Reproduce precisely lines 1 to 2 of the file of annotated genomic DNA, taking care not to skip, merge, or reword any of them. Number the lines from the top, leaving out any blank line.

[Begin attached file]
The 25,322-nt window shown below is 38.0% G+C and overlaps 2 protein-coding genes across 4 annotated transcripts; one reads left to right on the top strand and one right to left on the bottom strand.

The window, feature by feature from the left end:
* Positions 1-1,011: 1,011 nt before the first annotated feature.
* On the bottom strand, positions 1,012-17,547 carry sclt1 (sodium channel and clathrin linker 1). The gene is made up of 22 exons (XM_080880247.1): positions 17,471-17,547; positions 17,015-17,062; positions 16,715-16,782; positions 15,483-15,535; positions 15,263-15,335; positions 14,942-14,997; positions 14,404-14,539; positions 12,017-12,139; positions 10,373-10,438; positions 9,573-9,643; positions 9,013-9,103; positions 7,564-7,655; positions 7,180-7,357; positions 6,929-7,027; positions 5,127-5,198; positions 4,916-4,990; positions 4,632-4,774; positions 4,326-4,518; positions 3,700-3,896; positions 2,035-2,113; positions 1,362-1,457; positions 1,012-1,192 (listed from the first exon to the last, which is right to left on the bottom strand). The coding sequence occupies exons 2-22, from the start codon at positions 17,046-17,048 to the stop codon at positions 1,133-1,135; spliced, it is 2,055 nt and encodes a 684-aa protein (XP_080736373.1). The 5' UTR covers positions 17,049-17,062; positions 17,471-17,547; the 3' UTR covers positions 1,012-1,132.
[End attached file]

The 25,322-nt window shown below is 38.0% G+C and overlaps 2 protein-coding genes across 4 annotated transcripts; one reads left to right on the top strand and one right to left on the bottom strand.

The window, feature by feature from the left end: